On cross-examination, she propounded that the reason why she broke up with the accused was because the latter courted her cousin. She admitted that on both sides of the narrow trail are cliffs. Before the accused stabbed the victim, the former pushed her aside but she did not fall down the cliff as there was a rock on the side of the trail. She shouted but it was already too late as Dominador was already stabbed in the back. During the stabbing incident, the rest of the group ran away except for Roel Pilo. She also admitted that the accused voluntarily surrendered to the barangay chairman.

The prosecution's third witness is Dr. Provo Quijano, 34 years of age, a resident of Brgy. Bagumbayan, Bato, Leyte, and the Municipal Health Officer of Bato, Leyte. At the trial, he identified the medical certificate which he issued in connection with the death of Dominador Ranes. Since the counsel for the defense admitted the due execution of the medical certificate, Dr. Quijano merely identified the said certificate and no longer testified as to the circumstances surrounding the death of the victim.6
Version of the Defense

The version of the defense, as summarized by the CA, is as follows:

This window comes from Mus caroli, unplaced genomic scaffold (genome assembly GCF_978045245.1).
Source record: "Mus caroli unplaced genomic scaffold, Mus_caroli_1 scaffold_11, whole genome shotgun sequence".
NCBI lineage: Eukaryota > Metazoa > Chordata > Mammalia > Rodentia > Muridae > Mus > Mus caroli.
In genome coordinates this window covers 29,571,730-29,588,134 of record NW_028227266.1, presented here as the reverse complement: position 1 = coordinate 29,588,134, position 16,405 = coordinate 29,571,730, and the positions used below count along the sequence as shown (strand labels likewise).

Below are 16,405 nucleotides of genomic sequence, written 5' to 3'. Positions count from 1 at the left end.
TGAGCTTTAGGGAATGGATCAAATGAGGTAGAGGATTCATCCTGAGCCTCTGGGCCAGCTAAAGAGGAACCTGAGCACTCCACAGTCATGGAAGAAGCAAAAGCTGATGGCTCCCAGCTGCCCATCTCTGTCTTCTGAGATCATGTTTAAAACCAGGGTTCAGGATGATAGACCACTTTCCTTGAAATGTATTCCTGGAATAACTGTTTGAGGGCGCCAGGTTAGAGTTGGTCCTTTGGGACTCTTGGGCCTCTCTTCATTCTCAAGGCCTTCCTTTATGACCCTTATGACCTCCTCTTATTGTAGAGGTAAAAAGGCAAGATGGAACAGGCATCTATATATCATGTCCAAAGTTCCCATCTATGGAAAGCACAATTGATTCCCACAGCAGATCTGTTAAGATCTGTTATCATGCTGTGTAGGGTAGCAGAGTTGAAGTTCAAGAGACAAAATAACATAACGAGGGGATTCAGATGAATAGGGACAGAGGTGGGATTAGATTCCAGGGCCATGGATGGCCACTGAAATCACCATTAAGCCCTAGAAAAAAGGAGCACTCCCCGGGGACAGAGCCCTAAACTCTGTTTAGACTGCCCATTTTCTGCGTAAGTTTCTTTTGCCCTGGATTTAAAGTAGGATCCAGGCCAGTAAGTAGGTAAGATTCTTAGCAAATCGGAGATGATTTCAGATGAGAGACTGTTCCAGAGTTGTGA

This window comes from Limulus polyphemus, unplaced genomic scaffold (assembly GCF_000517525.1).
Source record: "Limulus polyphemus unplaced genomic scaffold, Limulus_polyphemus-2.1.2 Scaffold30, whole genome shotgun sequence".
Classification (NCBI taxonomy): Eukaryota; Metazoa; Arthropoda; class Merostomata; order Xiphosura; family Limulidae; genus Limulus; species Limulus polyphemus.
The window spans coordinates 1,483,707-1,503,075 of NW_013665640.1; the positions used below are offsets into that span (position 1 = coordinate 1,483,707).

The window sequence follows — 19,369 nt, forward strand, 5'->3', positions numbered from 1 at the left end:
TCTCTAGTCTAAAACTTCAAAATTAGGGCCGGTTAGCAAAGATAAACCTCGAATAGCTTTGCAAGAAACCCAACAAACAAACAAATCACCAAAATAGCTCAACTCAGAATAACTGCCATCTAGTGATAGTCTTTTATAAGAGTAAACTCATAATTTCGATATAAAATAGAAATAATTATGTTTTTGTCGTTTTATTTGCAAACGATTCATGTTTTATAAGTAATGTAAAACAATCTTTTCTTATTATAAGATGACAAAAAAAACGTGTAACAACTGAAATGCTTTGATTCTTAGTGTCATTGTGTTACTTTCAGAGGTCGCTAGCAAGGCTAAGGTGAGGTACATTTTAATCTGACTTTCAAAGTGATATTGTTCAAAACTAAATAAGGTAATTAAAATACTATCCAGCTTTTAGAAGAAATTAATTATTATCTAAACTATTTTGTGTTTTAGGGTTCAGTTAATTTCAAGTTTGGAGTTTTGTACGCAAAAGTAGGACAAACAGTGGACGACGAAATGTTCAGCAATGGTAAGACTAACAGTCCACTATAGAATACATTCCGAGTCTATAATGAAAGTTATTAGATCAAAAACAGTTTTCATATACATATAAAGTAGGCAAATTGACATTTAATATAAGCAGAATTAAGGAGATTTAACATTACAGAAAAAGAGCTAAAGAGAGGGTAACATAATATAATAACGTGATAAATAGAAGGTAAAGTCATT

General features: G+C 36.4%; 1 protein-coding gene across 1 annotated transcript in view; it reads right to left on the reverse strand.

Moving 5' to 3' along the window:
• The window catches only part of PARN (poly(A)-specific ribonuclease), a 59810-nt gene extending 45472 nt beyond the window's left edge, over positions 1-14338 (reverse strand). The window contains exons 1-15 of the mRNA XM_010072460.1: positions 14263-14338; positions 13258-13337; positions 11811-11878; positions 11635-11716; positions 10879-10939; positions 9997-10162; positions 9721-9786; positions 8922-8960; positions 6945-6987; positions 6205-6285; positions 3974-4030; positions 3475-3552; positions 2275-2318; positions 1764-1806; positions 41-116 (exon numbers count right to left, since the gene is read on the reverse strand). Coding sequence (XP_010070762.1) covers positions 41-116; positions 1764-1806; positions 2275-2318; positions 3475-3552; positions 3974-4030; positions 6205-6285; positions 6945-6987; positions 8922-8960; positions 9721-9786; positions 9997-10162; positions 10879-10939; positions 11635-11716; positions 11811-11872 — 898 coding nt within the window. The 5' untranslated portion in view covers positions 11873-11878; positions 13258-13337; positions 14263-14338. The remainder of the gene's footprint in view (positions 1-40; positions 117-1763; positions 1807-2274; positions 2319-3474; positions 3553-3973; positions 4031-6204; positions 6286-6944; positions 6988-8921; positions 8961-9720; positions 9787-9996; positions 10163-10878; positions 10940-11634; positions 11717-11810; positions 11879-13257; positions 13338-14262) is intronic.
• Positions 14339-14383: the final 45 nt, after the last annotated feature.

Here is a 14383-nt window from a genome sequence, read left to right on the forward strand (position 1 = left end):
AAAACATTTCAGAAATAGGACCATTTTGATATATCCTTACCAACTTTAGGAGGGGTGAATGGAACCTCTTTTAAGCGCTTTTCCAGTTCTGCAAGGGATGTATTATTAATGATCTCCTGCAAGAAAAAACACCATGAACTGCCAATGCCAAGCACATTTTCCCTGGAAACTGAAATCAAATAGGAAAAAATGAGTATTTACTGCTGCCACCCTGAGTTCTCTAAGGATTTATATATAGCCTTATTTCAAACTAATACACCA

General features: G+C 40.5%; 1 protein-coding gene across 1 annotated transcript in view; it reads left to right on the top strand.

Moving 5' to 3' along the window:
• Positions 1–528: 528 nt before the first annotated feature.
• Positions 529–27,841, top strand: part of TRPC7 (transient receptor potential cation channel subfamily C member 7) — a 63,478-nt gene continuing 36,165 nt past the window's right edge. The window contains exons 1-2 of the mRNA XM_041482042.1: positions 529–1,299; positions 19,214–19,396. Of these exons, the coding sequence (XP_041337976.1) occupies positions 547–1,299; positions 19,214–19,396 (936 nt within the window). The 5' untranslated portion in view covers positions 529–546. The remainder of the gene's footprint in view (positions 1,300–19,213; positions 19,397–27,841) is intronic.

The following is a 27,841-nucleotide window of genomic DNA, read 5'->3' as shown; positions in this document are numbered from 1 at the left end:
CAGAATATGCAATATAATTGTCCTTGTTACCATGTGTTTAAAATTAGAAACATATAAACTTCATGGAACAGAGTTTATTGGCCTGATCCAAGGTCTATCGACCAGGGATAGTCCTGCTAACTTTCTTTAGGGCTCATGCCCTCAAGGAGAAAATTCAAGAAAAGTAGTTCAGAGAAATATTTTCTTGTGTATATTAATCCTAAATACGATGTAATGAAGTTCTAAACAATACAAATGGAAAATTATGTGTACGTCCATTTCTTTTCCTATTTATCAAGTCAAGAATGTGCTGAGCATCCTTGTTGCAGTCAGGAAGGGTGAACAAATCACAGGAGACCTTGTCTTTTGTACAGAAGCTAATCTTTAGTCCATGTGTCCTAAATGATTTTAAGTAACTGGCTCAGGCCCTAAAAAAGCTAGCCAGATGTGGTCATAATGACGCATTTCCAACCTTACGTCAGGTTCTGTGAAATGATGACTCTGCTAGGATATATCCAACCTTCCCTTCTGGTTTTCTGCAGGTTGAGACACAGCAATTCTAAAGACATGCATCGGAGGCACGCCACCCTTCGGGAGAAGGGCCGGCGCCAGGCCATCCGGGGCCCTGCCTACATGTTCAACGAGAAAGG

The first witness for the defense is Loreto Gomez Papa, 42 years of age, married, a tuba gatherer and a resident of Brgy. Marcelo, Bato, Leyte. He testified that he knows the accused as they are neighbors and childhood playmates. On August 23, 2003, he was at Brgy. Imelda, Bato, Leyte attending the barrio fiesta. He was with his cousins, namely, Julie and Bobby Papas. They stayed at the house of their friend and went to the dance hall at about 10:00 in the evening. He noticed that the accused and Analyn Gomez were inside the dance hall, occupying different tables with their respective groups. At about 5:00 in the morning, he left the dance hall together with his two cousins and the accused, Romeo Aseniero. Analyn and her group were walking ahead of them at a distance of about ten (10) arms-length. Analyn Gomez and the accused were still sweethearts and have not broken up yet, but they were quarreling at that time. When the accused saw Analyn, he tried to go after her and her companion. He told the accused to just leave them alone but the latter did not heed his advice. When the accused approached Analyn, he was kicked by Dominador. Instantly, Dominador unsheathed his knife and Romeo, in turn, unsheathed his bolo. Loreto feared that a bloody fight was forthcoming so he ran way. His other companions also took off. Later that day, he received word that the companion of Analyn died.